Things we would change
Spoiler alert: this is probably going to be the shortest section of my review of the Zenith Revival. As you may have gathered, it’s a watch that I was instantly attracted to, and while it won’t be for everyone, the joy of watch collecting is that it’s a broad church with scope for several different disciples. For the price (closer to £7,000 than £6,000) some may feel that it’s a bit light and insubstantial – but the lightness is what makes it so eminently wearable. I’ve also heard the view that it’s expensive – yet price is such a subjective and relative question that it hardly seems worth having the debate.
The historic importance of the El Primero movement cannot be disputed, although this Revival edition isn’t limited. And the fact that it does not mean that it will ultimately be accessible to more people. Whether you think that’s a good or a bad thing is entirely down to you.
Final thoughts on the A384 Revival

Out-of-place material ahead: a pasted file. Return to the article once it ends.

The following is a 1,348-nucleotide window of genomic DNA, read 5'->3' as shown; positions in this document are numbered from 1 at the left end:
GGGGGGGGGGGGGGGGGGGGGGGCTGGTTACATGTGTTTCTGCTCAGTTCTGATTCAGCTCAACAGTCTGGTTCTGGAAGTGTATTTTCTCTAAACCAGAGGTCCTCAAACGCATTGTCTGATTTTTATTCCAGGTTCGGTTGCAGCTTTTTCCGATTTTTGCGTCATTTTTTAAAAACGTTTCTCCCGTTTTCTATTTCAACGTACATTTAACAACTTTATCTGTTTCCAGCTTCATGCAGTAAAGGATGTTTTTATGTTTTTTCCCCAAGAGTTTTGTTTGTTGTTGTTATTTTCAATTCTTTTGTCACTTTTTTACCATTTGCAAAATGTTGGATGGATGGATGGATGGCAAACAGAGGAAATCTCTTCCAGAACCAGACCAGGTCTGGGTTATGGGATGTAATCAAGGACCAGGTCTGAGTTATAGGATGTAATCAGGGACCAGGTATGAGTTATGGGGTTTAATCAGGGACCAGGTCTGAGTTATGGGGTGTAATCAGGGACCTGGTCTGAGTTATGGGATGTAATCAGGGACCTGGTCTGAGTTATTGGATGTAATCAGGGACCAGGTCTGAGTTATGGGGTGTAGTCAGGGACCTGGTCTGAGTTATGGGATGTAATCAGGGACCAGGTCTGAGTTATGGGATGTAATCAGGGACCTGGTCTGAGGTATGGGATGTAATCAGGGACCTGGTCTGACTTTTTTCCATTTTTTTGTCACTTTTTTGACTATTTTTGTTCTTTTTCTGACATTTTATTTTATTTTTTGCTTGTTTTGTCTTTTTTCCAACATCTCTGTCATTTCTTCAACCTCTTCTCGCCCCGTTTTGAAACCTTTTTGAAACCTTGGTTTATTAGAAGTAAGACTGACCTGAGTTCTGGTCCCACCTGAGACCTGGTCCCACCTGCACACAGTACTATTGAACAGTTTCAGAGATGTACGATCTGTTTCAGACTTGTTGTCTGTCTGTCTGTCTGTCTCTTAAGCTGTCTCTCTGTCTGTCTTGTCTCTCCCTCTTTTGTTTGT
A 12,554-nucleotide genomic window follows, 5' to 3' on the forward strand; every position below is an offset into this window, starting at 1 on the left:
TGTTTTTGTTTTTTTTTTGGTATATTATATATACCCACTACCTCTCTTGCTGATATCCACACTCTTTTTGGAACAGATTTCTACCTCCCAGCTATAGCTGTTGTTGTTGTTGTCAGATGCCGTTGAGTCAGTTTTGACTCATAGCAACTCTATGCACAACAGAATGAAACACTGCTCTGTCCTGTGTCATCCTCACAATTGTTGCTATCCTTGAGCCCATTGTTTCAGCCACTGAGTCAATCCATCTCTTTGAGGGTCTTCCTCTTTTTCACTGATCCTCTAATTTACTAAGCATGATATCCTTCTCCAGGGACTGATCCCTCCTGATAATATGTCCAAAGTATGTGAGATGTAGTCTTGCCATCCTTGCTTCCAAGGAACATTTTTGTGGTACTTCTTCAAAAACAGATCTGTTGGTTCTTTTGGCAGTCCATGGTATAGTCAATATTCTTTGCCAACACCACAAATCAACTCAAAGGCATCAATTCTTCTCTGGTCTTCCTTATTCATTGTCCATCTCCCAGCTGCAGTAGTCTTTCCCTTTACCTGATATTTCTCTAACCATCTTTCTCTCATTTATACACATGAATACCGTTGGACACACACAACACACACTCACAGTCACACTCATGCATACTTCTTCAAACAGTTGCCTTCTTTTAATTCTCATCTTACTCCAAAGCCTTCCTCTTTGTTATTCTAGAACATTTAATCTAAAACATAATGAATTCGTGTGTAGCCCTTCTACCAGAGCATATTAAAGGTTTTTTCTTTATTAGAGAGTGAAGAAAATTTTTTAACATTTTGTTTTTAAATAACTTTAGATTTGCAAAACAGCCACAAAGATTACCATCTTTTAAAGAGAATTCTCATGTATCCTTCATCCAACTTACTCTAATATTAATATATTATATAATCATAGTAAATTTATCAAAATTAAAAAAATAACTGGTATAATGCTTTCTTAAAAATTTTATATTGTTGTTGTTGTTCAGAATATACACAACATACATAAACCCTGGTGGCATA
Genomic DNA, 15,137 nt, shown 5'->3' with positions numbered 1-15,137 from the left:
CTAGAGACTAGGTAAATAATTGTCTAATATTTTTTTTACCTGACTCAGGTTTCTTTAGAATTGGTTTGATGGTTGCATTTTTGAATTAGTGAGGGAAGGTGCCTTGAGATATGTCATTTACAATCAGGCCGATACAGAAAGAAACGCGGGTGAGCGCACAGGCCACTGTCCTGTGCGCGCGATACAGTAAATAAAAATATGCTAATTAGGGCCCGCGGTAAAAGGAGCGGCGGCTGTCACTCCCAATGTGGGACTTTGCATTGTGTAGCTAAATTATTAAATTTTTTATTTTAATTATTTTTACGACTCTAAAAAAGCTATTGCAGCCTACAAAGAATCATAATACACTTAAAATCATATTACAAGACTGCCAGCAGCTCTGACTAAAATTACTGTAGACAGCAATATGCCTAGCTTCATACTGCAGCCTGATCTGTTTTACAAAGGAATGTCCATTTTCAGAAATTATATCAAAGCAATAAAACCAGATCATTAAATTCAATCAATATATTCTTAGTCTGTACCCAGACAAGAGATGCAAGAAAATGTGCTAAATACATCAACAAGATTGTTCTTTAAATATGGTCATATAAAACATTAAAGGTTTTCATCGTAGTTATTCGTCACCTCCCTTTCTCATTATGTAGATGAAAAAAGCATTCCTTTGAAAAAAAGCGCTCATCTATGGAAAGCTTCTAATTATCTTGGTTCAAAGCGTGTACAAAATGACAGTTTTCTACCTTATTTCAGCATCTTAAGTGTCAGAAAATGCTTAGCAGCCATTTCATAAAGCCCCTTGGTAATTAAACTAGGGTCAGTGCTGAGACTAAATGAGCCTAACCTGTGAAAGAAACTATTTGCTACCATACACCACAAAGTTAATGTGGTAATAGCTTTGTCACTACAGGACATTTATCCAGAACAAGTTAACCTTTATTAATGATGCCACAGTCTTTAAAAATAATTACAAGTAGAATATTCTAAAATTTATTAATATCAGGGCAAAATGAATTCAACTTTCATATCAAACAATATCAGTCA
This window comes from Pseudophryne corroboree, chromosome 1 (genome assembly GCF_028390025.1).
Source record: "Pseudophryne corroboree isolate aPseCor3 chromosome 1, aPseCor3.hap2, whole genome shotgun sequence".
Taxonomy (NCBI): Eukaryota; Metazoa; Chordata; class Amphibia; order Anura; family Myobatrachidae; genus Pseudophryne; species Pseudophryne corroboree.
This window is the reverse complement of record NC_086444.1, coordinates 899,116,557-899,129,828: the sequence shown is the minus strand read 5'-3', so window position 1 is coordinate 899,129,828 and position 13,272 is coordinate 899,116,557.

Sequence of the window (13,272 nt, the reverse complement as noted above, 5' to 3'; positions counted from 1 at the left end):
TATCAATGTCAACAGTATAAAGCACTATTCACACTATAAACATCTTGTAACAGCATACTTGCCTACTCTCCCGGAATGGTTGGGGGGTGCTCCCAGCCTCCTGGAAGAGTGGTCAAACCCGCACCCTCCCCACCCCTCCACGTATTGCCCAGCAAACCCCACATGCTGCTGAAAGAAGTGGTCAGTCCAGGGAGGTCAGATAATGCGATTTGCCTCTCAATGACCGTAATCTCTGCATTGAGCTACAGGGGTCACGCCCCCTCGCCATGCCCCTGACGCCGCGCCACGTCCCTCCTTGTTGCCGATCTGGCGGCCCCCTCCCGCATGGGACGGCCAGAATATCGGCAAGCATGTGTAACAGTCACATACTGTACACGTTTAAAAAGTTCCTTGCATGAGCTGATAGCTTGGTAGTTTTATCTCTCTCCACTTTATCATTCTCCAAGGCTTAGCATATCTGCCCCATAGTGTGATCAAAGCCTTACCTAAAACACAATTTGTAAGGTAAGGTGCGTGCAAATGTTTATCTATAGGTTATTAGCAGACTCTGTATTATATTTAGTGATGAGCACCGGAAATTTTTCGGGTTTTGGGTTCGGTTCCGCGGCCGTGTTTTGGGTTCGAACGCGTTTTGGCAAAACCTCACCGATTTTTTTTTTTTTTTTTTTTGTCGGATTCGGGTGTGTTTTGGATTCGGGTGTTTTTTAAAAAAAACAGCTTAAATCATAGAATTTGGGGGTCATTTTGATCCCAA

The week with the Zenith El Primero A384 Revival flew by, both because I had a lot happening over several different countries, but also because I wish I had longer with it. During those intense few days, it was never off my wrist and it was also on that of several other people who wanted to try it. Erik Comas, the Formula 1 turned rally driver (who has a limited edition Lancia Stratos Zenith) texted simply to say “beautiful watch”, after I sent him a photo.
And that was the universal reception that this watch met with, having fitted into my life perfectly. It also showed remarkable adaptability to a whole range of different contexts, striking the right balance between style and discretion. Now that the El Primero gone back to its rightful owners, I miss it already. But I have a distinct suspicion that I’ll be reunited with it one day…
The Zenith El Primero A384 Revival is currently available for £6,500. We'd like to take this opportunity to thank Zenith for sending this watch out to us for review, if you're interested in learning more about the A384 Revival or any other strong offering from Zenith, click here.